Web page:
Carter WE Troubleshooting

Carburetor Floods

Here are some things you can look at, not in any order.

  • When using an electric fuel pump be sure you have a regulator between the pump and the carburetor. Electric fuel pumps put out more pressure than your carburetor can handle. Set the regulator to 4 lbs.
  • If you have a standard fuel pump test the pressure. New fuel pumps are especially suspect.
  • Test the needle & seat. This is the most likely cause. Dirt may have gotten into the seat and happens more than you would think. Rebuild the carburetor, put it back on the car and crud from the gas tank gets into the carburetor. Fuel filters will not stop everything. Try blowing air into the inlet. That might dislodge any dirt that is in the needle and seat, or float valve.
  • Test the float for leaks. Shake the float to see if there is fuel inside. If it has been sitting for months then the gas inside the float may have evaporated. Heat up a pan of water just prior to boiling and immerse the float. Any bubbles indicate a leak.
  • Move the float up and down by hand to see if it is catching. It could be the float pin is worn.

Gas Runs Out Of The Mounting Gasket After Turning the Engine Off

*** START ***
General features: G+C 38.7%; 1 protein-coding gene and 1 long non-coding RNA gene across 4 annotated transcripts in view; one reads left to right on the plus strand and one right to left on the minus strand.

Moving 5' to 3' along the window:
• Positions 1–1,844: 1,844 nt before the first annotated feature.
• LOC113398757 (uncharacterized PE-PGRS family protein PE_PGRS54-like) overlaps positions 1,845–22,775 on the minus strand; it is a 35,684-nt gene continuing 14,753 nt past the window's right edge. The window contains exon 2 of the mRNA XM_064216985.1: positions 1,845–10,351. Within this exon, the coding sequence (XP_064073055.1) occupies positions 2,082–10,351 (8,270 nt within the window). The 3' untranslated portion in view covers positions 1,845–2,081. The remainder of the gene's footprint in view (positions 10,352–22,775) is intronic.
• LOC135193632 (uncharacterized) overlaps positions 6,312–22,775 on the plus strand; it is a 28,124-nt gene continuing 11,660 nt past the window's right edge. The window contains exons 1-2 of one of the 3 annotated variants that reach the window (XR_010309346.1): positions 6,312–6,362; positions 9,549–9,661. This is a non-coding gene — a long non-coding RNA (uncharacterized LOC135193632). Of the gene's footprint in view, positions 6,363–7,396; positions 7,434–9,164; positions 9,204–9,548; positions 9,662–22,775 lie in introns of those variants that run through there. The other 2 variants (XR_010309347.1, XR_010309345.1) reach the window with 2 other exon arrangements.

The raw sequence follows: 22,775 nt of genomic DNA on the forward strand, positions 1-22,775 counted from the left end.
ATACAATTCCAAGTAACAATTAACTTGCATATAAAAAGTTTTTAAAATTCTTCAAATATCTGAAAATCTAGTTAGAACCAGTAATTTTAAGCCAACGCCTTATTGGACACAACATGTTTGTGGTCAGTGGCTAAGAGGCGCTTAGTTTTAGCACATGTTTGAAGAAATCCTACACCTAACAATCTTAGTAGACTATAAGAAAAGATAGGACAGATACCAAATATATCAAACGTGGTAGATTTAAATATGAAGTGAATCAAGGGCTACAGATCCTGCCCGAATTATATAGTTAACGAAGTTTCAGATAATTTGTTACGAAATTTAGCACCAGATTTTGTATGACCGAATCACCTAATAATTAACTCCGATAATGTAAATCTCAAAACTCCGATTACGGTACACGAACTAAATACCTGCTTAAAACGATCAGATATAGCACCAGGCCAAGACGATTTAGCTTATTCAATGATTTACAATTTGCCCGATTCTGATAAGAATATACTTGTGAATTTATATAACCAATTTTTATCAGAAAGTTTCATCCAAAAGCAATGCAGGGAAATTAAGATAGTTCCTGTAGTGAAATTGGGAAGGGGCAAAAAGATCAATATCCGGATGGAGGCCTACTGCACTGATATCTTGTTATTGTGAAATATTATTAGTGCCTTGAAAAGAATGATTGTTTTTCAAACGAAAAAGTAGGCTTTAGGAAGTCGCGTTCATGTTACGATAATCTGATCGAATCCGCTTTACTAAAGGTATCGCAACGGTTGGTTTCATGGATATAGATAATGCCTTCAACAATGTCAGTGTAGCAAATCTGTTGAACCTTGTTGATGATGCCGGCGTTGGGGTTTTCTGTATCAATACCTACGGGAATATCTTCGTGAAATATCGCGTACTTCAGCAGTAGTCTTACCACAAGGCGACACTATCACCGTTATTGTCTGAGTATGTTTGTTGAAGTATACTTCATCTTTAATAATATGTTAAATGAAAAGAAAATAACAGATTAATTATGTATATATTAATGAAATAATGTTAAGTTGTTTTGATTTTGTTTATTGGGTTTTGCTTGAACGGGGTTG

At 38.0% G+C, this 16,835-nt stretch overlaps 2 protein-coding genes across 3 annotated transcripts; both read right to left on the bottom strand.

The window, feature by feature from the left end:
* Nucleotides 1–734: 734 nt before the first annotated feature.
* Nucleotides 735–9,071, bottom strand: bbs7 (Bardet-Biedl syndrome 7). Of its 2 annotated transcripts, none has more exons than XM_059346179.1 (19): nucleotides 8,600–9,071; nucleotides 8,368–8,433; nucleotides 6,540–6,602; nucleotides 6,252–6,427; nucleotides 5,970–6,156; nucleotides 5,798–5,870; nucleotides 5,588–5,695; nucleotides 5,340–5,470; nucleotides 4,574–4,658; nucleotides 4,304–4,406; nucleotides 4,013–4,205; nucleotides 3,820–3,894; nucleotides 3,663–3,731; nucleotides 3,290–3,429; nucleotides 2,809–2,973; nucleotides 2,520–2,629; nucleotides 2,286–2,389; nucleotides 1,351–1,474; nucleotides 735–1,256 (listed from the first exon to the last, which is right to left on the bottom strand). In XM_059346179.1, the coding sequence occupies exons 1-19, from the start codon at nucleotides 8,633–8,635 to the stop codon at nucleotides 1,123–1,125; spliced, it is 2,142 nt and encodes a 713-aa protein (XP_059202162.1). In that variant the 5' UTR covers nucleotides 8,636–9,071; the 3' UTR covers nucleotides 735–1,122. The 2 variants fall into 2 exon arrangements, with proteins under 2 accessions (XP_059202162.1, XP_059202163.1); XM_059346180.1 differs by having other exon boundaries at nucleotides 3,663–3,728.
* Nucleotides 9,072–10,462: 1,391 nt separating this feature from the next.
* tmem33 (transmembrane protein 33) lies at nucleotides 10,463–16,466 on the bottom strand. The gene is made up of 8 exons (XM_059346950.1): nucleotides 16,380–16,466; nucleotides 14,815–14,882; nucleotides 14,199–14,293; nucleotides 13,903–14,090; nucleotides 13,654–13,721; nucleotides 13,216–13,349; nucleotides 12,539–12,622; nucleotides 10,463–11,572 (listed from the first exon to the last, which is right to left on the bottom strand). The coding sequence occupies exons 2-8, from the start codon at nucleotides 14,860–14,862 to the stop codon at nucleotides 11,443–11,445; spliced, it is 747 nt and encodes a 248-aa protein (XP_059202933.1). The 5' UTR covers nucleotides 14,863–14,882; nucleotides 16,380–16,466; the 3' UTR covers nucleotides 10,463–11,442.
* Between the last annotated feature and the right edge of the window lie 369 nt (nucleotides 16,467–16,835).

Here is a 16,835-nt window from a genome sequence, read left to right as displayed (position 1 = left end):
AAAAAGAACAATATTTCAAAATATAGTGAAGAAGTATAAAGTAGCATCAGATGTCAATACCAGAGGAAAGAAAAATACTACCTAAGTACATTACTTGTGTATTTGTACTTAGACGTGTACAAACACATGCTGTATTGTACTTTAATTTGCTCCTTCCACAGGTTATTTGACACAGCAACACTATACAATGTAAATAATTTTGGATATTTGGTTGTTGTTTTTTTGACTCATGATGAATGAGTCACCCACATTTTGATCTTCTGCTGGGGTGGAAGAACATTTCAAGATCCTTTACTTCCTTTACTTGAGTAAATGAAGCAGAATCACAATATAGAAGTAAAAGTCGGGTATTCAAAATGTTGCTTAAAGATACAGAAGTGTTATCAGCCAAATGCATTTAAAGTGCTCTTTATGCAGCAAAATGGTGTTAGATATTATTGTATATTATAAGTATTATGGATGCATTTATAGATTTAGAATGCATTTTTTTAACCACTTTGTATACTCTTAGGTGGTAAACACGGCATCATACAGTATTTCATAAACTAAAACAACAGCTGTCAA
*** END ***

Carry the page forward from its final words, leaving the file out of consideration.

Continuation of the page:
Basically gas is running down from the top to the throttle valves, then leaks out the shaft, or gasket.

  • Percolation, or heat soak. Engine gets hot and then turning off the engine, the gas boils.
    • Try using different gas.
    • Make sure the engine isn’t running over normal.
    • Fuel line too close to the exhaust manifold.
    • Anti Percolator Adjustment
      • Crack throttle valve .030″ between throttle valve and bore of carburetor, side opposite idle port. Adjust by bending rocker arm.
  • After turning off the engine look down the bore. If gas is dribbling into the bore then the main discharge may be leaking. If it is then tap on the check ball lightly to form a good seat.
Updated on 07/05/2021

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